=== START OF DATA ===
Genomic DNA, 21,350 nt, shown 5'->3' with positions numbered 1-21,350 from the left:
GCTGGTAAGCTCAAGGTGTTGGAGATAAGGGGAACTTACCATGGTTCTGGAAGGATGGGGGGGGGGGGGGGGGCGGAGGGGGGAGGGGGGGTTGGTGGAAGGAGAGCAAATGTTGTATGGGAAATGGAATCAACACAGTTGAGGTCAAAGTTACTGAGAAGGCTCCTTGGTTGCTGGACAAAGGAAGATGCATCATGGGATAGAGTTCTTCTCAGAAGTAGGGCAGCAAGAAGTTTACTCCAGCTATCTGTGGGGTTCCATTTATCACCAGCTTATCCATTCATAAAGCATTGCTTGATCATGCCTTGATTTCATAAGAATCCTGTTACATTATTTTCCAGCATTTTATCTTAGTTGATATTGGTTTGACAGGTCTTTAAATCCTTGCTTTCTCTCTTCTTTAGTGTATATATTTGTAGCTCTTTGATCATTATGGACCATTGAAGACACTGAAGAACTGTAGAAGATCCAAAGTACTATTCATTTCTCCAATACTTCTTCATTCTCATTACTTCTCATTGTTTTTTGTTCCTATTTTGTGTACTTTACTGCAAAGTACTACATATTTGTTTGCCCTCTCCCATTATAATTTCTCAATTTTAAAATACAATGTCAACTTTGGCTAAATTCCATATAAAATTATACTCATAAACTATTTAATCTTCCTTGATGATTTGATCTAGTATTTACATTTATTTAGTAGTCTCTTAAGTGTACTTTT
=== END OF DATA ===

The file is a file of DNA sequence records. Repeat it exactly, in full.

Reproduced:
Genomic DNA, 21,350 nt, shown 5'->3' with positions numbered 1-21,350 from the left:
GCTGGTAAGCTCAAGGTGTTGGAGATAAGGGGAACTTACCATGGTTCTGGAAGGATGGGGGGGGGGGGGGGGGCGGAGGGGGGAGGGGGGGTTGGTGGAAGGAGAGCAAATGTTGTATGGGAAATGGAATCAACACAGTTGAGGTCAAAGTTACTGAGAAGGCTCCTTGGTTGCTGGACAAAGGAAGATGCATCATGGGATAGAGTTCTTCTCAGAAGTAGGGCAGCAAGAAGTTTACTCCAGCTATCTGTGGGGTTCCATTTATCACCAGCTTATCCATTCATAAAGCATTGCTTGATCATGCCTTGATTTCATAAGAATCCTGTTACATTATTTTCCAGCATTTTATCTTAGTTGATATTGGTTTGACAGGTCTTTAAATCCTTGCTTTCTCTCTTCTTTAGTGTATATATTTGTAGCTCTTTGATCATTATGGACCATTGAAGACACTGAAGAACTGTAGAAGATCCAAAGTACTATTCATTTCTCCAATACTTCTTCATTCTCATTACTTCTCATTGTTTTTTGTTCCTATTTTGTGTACTTTACTGCAAAGTACTACATATTTGTTTGCCCTCTCCCATTATAATTTCTCAATTTTAAAATACAATGTCAACTTTGGCTAAATTCCATATAAAATTATACTCATAAACTATTTAATCTTCCTTGATGATTTGATCTAGTATTTACATTTATTTAGTAGTCTCTTAAGTGTACTTTT